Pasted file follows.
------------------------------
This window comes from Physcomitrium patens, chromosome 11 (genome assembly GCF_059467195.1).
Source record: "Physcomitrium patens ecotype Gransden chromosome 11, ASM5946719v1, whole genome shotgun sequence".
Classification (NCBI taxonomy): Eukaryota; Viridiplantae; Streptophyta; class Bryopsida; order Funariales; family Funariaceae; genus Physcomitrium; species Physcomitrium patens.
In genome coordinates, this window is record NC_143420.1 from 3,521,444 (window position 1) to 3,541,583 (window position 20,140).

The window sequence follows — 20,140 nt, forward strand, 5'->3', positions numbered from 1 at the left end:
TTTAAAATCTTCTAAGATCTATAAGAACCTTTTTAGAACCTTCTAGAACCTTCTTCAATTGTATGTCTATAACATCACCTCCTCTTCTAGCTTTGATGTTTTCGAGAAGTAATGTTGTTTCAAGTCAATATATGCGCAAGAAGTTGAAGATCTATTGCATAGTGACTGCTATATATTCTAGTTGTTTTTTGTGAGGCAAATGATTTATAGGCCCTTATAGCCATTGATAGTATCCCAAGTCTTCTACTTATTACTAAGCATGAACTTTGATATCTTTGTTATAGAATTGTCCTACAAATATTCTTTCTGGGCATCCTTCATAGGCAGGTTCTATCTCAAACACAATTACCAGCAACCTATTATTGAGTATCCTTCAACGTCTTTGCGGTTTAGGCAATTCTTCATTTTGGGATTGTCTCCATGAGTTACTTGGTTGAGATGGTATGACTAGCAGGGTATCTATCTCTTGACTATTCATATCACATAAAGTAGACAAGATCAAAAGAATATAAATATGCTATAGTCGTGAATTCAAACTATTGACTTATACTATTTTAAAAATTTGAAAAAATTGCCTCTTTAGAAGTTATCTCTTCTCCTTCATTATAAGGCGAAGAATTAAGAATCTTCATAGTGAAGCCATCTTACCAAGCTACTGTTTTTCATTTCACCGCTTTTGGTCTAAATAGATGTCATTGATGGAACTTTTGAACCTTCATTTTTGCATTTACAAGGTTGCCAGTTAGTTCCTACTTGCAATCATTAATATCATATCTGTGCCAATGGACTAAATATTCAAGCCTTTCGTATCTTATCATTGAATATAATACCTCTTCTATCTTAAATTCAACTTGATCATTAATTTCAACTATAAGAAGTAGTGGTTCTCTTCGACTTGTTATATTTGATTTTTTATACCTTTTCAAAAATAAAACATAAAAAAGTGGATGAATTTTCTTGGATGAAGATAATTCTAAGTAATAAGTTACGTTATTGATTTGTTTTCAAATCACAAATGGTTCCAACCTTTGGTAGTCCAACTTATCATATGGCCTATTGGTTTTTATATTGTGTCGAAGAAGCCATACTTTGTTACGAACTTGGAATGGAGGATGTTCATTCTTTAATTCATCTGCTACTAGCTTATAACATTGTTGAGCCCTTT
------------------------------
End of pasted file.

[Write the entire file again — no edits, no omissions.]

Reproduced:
This window comes from Physcomitrium patens, chromosome 11 (genome assembly GCF_059467195.1).
Source record: "Physcomitrium patens ecotype Gransden chromosome 11, ASM5946719v1, whole genome shotgun sequence".
Classification (NCBI taxonomy): Eukaryota; Viridiplantae; Streptophyta; class Bryopsida; order Funariales; family Funariaceae; genus Physcomitrium; species Physcomitrium patens.
In genome coordinates, this window is record NC_143420.1 from 3,521,444 (window position 1) to 3,541,583 (window position 20,140).

The window sequence follows — 20,140 nt, forward strand, 5'->3', positions numbered from 1 at the left end:
TTTAAAATCTTCTAAGATCTATAAGAACCTTTTTAGAACCTTCTAGAACCTTCTTCAATTGTATGTCTATAACATCACCTCCTCTTCTAGCTTTGATGTTTTCGAGAAGTAATGTTGTTTCAAGTCAATATATGCGCAAGAAGTTGAAGATCTATTGCATAGTGACTGCTATATATTCTAGTTGTTTTTTGTGAGGCAAATGATTTATAGGCCCTTATAGCCATTGATAGTATCCCAAGTCTTCTACTTATTACTAAGCATGAACTTTGATATCTTTGTTATAGAATTGTCCTACAAATATTCTTTCTGGGCATCCTTCATAGGCAGGTTCTATCTCAAACACAATTACCAGCAACCTATTATTGAGTATCCTTCAACGTCTTTGCGGTTTAGGCAATTCTTCATTTTGGGATTGTCTCCATGAGTTACTTGGTTGAGATGGTATGACTAGCAGGGTATCTATCTCTTGACTATTCATATCACATAAAGTAGACAAGATCAAAAGAATATAAATATGCTATAGTCGTGAATTCAAACTATTGACTTATACTATTTTAAAAATTTGAAAAAATTGCCTCTTTAGAAGTTATCTCTTCTCCTTCATTATAAGGCGAAGAATTAAGAATCTTCATAGTGAAGCCATCTTACCAAGCTACTGTTTTTCATTTCACCGCTTTTGGTCTAAATAGATGTCATTGATGGAACTTTTGAACCTTCATTTTTGCATTTACAAGGTTGCCAGTTAGTTCCTACTTGCAATCATTAATATCATATCTGTGCCAATGGACTAAATATTCAAGCCTTTCGTATCTTATCATTGAATATAATACCTCTTCTATCTTAAATTCAACTTGATCATTAATTTCAACTATAAGAAGTAGTGGTTCTCTTCGACTTGTTATATTTGATTTTTTATACCTTTTCAAAAATAAAACATAAAAAAGTGGATGAATTTTCTTGGATGAAGATAATTCTAAGTAATAAGTTACGTTATTGATTTGTTTTCAAATCACAAATGGTTCCAACCTTTGGTAGTCCAACTTATCATATGGCCTATTGGTTTTTATATTGTGTCGAAGAAGCCATACTTTGTTACGAACTTGGAATGGAGGATGTTCATTCTTTAATTCATCTGCTACTAGCTTATAACATTGTTGAGCCCTTT